Osteoarthritis (OA) is a growing epidemic in the United States:
- OA is the most common joint disease.
- ~30 million Americans are affected, with numbers expected to grow as a result of aging, obesity and sports injuries.
- Average age of physician-diagnosed knee OA has fallen by 16 years, from 72 in the 1990s to 56 in the 2010s.
- Approximately 35% of U.S. adults are obese, which increases the risk of developing OA.
- Knee injury is common, particularly amongst young athletes, and increases the risk of developing OA by more than fivefold.
- 1 in 2 Americans is expected to develop symptomatic knee OA, the most common form of OA, during their lifetime.
- OA pain management strategies include exercise, weight management, physical therapy and pharmacologic interventions.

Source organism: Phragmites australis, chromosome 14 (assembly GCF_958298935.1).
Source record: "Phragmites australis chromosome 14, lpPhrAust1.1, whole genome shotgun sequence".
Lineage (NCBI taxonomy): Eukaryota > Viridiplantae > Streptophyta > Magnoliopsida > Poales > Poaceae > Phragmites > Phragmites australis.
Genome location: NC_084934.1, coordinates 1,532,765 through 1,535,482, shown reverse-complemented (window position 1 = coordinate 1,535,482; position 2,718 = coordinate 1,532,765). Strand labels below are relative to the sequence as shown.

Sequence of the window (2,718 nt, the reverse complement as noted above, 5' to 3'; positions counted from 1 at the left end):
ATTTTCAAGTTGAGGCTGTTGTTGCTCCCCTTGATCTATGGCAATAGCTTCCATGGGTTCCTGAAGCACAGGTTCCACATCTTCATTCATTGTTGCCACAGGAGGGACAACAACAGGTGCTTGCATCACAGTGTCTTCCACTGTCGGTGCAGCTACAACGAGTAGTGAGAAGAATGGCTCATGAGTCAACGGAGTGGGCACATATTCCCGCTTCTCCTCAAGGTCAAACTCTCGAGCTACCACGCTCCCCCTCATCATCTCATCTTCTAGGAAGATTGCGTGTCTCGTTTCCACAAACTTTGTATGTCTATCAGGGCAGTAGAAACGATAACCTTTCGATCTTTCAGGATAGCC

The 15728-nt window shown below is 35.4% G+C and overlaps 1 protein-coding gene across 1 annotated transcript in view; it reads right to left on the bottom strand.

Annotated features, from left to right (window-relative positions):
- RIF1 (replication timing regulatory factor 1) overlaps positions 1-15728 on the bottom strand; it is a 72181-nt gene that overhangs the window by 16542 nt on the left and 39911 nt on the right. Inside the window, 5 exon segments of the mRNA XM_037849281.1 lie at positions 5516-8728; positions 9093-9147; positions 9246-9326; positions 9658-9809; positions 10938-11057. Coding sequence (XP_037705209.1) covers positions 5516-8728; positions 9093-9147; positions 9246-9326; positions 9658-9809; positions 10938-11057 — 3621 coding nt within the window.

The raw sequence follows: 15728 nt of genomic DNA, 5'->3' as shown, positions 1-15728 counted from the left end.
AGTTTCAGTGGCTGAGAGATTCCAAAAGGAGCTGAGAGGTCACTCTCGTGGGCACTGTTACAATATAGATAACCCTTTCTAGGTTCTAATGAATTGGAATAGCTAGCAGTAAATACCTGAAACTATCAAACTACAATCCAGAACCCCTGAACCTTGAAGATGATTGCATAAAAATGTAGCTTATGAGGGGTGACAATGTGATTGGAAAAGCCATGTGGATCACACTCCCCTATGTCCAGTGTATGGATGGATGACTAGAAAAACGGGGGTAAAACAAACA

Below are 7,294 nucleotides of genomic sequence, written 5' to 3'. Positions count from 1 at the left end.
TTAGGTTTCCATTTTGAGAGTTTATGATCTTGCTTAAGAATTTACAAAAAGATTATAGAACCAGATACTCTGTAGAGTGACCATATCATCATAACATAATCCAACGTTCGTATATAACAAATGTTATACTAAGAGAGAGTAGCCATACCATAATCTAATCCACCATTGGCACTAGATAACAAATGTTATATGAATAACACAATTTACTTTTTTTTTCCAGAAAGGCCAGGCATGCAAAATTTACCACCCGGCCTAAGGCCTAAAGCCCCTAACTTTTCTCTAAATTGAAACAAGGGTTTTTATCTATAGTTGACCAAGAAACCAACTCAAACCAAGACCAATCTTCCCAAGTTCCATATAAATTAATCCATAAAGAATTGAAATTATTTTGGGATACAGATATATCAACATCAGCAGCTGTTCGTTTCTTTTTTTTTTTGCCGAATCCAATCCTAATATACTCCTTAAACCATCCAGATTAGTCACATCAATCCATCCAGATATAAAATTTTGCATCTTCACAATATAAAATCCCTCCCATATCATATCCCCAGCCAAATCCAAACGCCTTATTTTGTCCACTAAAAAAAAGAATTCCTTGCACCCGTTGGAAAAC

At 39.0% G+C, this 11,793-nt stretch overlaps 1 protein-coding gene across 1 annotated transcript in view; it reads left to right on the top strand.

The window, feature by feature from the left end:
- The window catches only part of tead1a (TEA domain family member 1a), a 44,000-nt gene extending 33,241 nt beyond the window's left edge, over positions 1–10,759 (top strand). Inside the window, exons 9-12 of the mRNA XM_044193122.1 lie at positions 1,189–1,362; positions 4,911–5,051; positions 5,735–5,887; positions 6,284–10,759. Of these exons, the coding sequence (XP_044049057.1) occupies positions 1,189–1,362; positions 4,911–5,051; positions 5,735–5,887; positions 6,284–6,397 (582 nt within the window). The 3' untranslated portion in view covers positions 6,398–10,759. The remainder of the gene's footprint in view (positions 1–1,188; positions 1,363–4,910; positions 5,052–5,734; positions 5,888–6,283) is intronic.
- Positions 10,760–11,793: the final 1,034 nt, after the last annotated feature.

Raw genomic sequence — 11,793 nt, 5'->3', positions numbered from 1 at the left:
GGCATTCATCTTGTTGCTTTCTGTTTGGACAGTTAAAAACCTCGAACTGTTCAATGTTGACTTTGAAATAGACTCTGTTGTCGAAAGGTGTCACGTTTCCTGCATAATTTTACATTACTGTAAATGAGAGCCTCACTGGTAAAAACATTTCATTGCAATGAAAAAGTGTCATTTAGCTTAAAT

- More than half of patients with knee OA ultimately undergo total joint replacement, a procedure which has grown 217% from 1992-2011. This surgical procedure has risk, substantial cost, and does not always achieve a satisfactory outcome.
- OA accounts for over $185 billion of annual healthcare expenditures, which does not include loss of productivity costs.
- CDC shows an increasing number of OA diagnoses, which will lead to additional healthcare resource utilization.
- As reported in an Osteoarthritis Research Society International (OARSI) white paper (Nov 2016), “subjects in the US cohort with symptomatic radiographic knee OA were 23% more likely to die prematurely than people free from OA, independent of age, sex and race.”
- Oral drugs offer analgesia for early-stage OA, providing pain relief for a limited duration and can be associated with serious side effects with prolonged use.
- Opioids are frequently used, prescribed to approximately 50% of patients suffering from OA pain. However, opioids have various drawbacks given the addictive nature of this class of medicines.
Andrew I. Spitzer, M.D., Co-Director of the Joint Replacement Program at Cedars-Sinai Orthopaedic Center discusses unmet needs in OA.